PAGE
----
“Commodity prices seem much too high as economic growth is slowing. Over the past three years, all commodities have touched historical highs. The most recent high seen for Gold, in August, was sparked by forex fears. Oil prices used to be very sensitive to US growth, but things are different this time, as emerging market demand partly outpaces that of the US, maintaining global oil demand at high levels. But, now the surge in Gold suggests that markets are looking for safe haven investments, as was the case in the 1930s and the 1970s. Hence, financial markets begin to doubt that the current forecast for global growth of 4% pa is sustainable, thus, commodity prices seem much too high at this stage of the economic cycle.”
Now, I don’t like lumping gold into this analysis because I think gold has some intangible components that make it more unique than other commodities, but I am generally skeptical of the idea that broad commodities are going to sustain high real prices in the same manner that other asset classes have historically. As Jeremy Grantham believes, this time would truly have to be different in order for this to persist. Of course, this is not my way of saying that one should go out and short all commodities. Quite the contrary. It just means that you have to recognize that you’re speculating when you buy raw commodities and if you’re trading that might suit your needs perfectly fine. If instead, you are an investor with a long-term diversified focus you would be wise to focus on the underlying ingenuity that benefits from commodity markets by investing in the actual corporations themselves. Don’t fall for Wall Street’s latest sale’s pitch which is trying to push investors into physical commodities of all sorts. History is not on your side.


by Cullen Roche

If the “whisper number” for this week’s ISM Manufacturing report is correct then we can expect a disastrous report. According to LPL Financial the regional manufacturing reports are consistent with a contracting ISM figure:
Based on weakness in various regional ISM and Federal Reserve manufacturing sentiment surveys already released for August (Philly Fed, Empire State manufacturing, Richmond Fed, Dallas Fed), the consensus expects the August reading on the ISM to dip below 50 (to 48.5), from the 50.9 reading in July. The so-called “whisper number” among traders (who often informally have their own forecasts for key economic data and events that differs from the consensus estimate culled from economists) is probably closer to 44.0 or 45.0. Thus, expectations for ISM are quite low. A reading below 50 on the ISM has historically corresponded with contraction in the manufacturing sector, while a reading about 50 suggests an expanding manufacturing sector. The last time the ISM was below 50 was in July 2009, the first month of the current economic recovery.
They warn, however, that it’s unwise to overreact to the negative number. As they show, it’s not unusual for the ISM to contract during an economic expansion:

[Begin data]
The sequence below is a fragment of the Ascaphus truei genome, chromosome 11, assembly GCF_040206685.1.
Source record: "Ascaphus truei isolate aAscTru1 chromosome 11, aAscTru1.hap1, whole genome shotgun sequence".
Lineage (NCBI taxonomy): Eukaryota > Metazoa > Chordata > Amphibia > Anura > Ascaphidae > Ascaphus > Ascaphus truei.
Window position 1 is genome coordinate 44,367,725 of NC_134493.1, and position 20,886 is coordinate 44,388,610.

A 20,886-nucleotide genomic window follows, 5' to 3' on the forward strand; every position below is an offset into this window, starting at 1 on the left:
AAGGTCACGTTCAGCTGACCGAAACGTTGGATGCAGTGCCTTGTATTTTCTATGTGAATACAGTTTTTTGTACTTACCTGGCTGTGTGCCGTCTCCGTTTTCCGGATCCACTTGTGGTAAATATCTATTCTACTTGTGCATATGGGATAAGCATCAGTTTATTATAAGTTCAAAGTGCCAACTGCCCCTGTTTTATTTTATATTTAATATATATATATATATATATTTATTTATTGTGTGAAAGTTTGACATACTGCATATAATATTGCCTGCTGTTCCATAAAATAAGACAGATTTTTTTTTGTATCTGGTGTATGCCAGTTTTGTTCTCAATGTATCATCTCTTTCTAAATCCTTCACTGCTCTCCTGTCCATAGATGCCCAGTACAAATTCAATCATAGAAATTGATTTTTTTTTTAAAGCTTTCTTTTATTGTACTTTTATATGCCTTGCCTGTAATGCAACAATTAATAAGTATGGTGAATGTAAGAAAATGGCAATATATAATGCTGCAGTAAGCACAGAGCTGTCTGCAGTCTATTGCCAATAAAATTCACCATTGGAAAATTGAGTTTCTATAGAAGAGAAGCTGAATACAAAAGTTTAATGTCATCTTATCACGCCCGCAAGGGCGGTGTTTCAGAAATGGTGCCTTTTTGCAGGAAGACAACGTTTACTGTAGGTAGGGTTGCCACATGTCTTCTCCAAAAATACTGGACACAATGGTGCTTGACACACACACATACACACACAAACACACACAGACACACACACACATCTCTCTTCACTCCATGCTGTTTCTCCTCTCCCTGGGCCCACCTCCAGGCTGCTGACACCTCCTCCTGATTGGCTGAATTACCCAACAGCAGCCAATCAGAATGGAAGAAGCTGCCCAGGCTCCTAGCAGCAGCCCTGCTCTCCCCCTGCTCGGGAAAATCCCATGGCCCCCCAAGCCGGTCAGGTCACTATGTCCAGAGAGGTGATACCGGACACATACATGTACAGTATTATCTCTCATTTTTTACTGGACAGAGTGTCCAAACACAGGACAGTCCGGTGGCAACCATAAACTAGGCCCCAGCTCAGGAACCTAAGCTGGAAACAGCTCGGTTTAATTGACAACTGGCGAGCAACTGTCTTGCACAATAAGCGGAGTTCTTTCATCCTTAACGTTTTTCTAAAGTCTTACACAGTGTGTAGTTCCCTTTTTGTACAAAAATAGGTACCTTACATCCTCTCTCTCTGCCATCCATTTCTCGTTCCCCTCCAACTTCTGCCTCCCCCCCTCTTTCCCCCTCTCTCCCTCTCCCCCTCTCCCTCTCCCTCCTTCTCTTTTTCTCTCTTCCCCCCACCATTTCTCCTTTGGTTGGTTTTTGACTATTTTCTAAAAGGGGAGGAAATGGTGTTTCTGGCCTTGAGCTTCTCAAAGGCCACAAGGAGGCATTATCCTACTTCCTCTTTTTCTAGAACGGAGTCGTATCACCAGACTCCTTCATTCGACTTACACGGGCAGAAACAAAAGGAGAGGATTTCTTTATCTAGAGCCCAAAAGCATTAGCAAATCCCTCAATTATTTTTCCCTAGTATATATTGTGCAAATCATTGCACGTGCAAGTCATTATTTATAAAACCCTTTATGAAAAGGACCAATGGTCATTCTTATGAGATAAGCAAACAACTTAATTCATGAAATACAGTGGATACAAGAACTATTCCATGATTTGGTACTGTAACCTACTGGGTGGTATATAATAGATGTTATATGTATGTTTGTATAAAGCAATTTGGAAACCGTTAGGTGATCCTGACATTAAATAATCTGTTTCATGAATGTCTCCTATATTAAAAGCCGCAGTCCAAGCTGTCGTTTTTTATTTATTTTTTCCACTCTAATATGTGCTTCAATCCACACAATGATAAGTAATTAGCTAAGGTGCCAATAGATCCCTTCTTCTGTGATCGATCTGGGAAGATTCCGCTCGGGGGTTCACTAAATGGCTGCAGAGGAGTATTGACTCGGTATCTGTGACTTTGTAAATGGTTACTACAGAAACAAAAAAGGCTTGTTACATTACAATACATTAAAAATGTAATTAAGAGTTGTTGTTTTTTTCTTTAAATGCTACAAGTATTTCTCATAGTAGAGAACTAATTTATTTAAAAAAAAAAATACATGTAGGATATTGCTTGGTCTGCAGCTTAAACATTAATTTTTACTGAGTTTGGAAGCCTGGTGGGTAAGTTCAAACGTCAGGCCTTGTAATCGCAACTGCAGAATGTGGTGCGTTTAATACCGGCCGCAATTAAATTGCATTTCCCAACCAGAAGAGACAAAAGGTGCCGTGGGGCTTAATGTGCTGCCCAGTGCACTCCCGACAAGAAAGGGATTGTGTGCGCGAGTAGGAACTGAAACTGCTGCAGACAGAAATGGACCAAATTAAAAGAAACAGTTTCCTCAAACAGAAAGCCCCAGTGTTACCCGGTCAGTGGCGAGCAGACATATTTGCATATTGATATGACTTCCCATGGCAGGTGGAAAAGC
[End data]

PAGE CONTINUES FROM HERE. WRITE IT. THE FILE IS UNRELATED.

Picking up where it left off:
As noted in Chart 1, it is not unusual to see the ISM to approach, and dip below, 50 in the midst of an economic expansion. The index dipped below 50 in the middle of the long 1982–1990 expansion and did several round trips above and below 50 in the 1991–2001 recovery, notably in 1995 and again in 1998. In the 2001–2007 expansion, the ISM dipped back toward the 50 level in 2004, before reaccelerating in 2005. More recently, we point out that manufacturing activity/output—vehicle production, industrial production, durable goods shipments and orders, manufacturing employment etc.,have held up much better than measures of manufacturing sentiment like the ISM and the regional Federal Reserve manufacturing indices.
As sustained reading of 42 or below indicates recession, and the ISM did get to that level in both the 1991 and 2001 recessions. It got as low as 33.3 at the worst of the 2007–2009 Great Recession.

SPX Reversal

After posting this afternoon, the market might close below 1200, we got some “dissapointed” emails. Well, the market is reversing today. Let us see if we manage to close below 1200, and everybody gets fooled into the false bull once more. Meanwhile, for those following our charts, we reached our target today, 1220. For the interested, below is a chart of SPX. We clearly see how strong reversals, both up and down, SPX puts in after those typical hammer/inverted hammers/hanging man formations. Today is one of those reversal days.

Global Commodities

By Barry Ritholtz

Given the spike in copper and oil (but not gold), perhaps its time to take a look this long term chart of commodities:

Secular Bear Markets

By Barry Ritholtz

Fantastic set of charts from Ron Griess of The Chart Store below – weaves some of this into your long term thinking about Markets, price and valuation.






S&P 500 Index At Inflection Points

Swing Charts of S&P 1929-42

By Barry Ritholtz

Another fascinating set of historical charts from Ron Griess of The Chart Store looking at the post depression/crash era up to WW2: